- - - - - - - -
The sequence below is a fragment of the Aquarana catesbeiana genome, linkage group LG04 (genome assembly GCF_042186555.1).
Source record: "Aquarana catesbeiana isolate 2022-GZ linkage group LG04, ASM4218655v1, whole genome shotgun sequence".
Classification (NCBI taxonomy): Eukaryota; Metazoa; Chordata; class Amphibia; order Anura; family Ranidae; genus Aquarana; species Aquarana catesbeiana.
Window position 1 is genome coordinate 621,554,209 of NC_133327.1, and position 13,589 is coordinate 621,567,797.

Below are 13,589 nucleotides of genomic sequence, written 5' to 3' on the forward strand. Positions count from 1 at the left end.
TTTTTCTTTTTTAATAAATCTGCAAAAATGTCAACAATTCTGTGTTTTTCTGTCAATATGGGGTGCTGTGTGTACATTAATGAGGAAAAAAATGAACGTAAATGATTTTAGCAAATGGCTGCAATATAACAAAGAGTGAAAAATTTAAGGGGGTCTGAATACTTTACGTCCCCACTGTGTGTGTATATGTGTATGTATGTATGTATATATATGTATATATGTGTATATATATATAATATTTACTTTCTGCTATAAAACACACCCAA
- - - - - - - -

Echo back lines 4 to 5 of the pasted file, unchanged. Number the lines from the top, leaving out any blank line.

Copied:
Window position 1 is genome coordinate 621,554,209 of NC_133327.1, and position 13,589 is coordinate 621,567,797.

Below are 13,589 nucleotides of genomic sequence, written 5' to 3' on the forward strand. Positions count from 1 at the left end.